Testosterone therapy was used to treat women in the 1940s with breast cancer. These treatments are still used today for women suffering from post-menopausal androgen-dependent breast cancer (Hoberman and Yesalis, 1995). A consequence of the research in the 1940s was that it was observed that the testosterone treatment served to increase the women’s sex drive, appetite and general feelings of well-being. Testosterone therapies were also used to increase the libido in women, but this type of treatment is not current standard medical practice.
As mentioned previously, the number of adolescent females using AS appears to be increasing at a faster rate than any other group of AS users (Yesalis et al., 1997). Other studies of the prevalence of AS use among adolescents have also documented the use of AS by female adolescents (Handelsman and Gupta, 1997; Faigenbaum et al., 1998; Lambert et al., 1998). This is particularly worrying because this group of users may be at a high risk of developing adverse symptoms as a consequence of their AS use, some of which may be irreversible, such as deepening of the voice and clitoral enlargement (Strauss et al., 1985). It has been claimed that females are more sensitive to AS than males (Buckley et al., 1988); the basis of this claim stems from the fact that AS are derivatives of the male hormone testosterone, and this hormone is responsible for the development and maintenance of male secondary sexual characteristics and is found only in very small amounts in women.
Korkia and Stimson (1997) conducted a prevalence study involving 21 gyms in England, Scotland and Wales. They found that 2.3% of the women (N = 1667) had used AS in the past and 1.4% were currently using AS. A study of AS use in the north-west of England (Lenehan et al., 1996) showed that of the 386 respondents interviewed, all of whom were attending gyms in the area studied, seven were women. This is a small percentage of the total number of AS users, although it is representative only of those women that admitted to using AS. All of these women were involved in competitive body-building.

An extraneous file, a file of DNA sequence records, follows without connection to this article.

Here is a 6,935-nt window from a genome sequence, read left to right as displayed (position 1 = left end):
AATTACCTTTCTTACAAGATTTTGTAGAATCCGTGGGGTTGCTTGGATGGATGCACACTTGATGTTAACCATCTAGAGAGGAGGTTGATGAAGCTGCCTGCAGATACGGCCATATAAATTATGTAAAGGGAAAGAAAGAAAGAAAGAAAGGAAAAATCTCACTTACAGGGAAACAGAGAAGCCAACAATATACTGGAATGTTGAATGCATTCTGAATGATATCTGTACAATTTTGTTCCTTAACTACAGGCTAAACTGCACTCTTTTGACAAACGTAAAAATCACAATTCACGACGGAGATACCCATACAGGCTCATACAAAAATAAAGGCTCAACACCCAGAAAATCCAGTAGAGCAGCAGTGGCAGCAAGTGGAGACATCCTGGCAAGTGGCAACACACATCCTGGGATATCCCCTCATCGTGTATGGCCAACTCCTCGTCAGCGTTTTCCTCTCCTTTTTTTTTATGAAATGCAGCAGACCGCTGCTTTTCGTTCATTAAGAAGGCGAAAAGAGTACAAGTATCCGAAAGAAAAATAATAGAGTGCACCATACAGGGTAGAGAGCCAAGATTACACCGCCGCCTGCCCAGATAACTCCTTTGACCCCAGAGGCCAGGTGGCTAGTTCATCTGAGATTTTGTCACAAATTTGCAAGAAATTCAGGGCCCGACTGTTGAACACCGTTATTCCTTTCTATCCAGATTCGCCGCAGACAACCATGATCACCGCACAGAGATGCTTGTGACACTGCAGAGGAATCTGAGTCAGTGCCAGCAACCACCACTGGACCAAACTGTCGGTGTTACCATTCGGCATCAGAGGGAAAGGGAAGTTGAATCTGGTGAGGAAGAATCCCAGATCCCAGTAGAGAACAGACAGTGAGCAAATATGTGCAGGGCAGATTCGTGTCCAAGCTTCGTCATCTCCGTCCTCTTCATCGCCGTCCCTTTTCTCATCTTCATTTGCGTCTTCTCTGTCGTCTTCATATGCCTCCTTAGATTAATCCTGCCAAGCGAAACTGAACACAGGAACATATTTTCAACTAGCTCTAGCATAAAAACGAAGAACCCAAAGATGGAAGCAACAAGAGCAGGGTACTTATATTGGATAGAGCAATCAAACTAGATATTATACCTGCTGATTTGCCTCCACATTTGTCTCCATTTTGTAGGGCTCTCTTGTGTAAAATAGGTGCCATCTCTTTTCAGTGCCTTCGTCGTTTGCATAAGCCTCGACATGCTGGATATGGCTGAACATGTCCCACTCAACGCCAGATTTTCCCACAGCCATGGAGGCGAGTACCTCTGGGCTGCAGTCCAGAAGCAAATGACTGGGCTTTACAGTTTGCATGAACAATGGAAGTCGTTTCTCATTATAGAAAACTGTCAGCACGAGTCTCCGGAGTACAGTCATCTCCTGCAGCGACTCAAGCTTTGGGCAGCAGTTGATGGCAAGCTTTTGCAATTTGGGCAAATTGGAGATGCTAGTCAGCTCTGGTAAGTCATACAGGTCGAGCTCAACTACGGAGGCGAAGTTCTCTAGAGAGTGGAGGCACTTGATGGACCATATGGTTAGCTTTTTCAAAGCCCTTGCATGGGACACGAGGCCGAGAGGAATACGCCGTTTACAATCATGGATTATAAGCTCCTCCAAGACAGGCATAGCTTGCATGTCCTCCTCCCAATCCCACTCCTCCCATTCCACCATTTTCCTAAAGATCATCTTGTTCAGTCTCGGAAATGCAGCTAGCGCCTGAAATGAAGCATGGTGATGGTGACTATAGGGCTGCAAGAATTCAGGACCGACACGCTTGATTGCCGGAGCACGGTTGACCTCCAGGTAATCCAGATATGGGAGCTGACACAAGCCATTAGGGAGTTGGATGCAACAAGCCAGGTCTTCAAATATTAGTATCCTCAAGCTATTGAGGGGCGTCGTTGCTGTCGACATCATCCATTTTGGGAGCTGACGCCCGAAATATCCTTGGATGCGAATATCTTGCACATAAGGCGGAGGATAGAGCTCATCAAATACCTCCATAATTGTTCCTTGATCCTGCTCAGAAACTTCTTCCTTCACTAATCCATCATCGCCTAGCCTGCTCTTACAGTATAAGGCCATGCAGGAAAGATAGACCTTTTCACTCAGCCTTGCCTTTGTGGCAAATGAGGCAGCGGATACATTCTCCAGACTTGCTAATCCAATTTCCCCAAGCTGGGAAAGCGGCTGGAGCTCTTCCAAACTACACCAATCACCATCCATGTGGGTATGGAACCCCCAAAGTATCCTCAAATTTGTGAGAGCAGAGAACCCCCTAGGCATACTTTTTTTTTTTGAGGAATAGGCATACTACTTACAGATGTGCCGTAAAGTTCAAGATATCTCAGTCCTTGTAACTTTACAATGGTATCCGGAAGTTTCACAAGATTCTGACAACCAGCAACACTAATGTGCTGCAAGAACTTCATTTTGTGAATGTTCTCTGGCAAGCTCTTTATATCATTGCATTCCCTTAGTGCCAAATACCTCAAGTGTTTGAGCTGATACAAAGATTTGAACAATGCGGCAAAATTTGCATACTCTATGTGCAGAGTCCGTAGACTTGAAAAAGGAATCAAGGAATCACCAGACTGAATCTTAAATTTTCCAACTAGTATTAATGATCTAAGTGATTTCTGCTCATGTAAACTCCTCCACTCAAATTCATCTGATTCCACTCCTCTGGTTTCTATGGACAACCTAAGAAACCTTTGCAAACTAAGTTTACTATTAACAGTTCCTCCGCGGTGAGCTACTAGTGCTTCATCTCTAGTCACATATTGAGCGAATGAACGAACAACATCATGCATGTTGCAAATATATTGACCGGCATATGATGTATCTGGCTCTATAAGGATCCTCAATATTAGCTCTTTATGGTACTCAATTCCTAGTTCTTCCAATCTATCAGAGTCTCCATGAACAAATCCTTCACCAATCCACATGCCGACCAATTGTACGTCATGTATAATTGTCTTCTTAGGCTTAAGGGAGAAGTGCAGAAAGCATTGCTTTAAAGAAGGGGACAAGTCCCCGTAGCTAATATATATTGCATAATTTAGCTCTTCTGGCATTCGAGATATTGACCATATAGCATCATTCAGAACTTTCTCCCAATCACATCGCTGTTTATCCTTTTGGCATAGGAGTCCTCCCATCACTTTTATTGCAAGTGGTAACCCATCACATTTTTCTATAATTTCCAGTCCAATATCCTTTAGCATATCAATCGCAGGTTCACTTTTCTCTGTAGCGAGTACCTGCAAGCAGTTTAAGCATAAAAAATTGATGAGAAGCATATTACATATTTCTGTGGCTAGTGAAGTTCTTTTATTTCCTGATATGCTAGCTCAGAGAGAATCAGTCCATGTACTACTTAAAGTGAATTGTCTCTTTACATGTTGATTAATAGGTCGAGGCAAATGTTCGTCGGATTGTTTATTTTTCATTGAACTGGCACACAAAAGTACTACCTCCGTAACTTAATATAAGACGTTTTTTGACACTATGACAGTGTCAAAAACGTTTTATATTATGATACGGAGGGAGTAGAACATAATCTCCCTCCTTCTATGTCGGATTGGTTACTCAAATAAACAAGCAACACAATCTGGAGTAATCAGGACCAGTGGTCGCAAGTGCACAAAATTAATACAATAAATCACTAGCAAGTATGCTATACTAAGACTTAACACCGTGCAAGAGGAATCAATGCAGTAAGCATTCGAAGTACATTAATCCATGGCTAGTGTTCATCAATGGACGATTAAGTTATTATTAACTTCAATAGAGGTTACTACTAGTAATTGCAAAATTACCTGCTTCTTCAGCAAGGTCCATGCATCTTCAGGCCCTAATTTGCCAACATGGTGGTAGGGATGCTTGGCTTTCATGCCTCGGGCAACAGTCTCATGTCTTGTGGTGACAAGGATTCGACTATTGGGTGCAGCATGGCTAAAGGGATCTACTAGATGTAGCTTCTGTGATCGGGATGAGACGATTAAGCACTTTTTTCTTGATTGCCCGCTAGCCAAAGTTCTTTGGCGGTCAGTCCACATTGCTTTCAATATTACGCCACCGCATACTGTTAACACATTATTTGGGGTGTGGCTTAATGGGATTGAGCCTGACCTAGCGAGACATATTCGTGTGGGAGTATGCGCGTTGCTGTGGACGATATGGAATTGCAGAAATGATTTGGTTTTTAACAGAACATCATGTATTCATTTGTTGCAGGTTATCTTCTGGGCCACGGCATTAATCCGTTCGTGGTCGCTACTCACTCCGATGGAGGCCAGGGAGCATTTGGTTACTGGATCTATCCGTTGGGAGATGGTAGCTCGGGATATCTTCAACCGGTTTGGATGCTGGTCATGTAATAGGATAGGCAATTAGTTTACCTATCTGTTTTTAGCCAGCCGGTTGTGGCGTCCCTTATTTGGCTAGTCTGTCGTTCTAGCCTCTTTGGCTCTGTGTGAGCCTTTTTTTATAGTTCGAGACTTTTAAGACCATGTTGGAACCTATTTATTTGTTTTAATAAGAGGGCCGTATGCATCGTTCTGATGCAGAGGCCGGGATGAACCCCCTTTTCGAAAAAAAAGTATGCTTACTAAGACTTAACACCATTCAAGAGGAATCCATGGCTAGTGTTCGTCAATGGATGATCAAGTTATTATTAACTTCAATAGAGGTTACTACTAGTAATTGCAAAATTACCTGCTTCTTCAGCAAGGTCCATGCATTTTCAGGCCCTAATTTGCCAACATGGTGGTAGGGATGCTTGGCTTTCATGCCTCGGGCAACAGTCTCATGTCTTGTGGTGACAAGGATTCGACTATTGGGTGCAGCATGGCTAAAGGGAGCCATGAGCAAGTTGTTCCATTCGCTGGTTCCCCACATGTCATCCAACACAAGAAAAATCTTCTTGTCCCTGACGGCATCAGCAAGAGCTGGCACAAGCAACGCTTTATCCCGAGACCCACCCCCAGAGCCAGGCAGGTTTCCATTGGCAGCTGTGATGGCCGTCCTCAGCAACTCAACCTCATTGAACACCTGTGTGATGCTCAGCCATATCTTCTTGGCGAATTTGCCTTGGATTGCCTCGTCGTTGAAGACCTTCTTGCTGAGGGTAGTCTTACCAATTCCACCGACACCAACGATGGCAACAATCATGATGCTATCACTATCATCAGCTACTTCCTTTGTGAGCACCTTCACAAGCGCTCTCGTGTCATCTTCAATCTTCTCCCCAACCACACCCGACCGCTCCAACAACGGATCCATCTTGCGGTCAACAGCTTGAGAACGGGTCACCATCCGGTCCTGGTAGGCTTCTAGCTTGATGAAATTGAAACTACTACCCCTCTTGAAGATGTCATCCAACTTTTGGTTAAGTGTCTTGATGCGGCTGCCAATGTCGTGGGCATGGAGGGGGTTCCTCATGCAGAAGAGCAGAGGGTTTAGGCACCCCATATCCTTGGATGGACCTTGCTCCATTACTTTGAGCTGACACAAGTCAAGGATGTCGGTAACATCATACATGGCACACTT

Body-building is frequently perceived to be a sport closely related to the use of AS (Ryan, 1981; Duda, 1986b; Tricker et al., 1989), and public perceptions of body-builders tend to be varied (Klein, 1984; Kane, 1988). The first female body-building competition was held in 1977 in Ohio, USA (Duff and Hong, 1984), and female body-building competitions are now held in many countries around the world. There are a limited number of studies about female body-builders but ‘underground’ steroid handbooks, generally written by and for those involved in the AS-using culture, seem to suggest that AS use is not restricted to male body-builders (Duchaine, 1989; Hart, 1993). Often these texts suggest that women use lower doses of AS than men.
A study of needle exchanges in the Merseyside and Cheshire regions of England showed that the number of female AS users attending needleexchange schemes had decreased between 1992 and 1996 (Birtles, 1998). This reduction in attendance presents a cause for concern as it may be representative of women feeling excluded from drug agencies. However, it may also reflect a reduction in the number of females using AS. Awiah et al. (1990) have also reported that many women drug users are reluctant to attend drug agencies. Studies have shown that certain females do inject AS (Strauss et al., 1985; Korkia et al., 1996), and thus the needle-exchange figures may be a misrepresentation of the actual numbers of females injecting AS.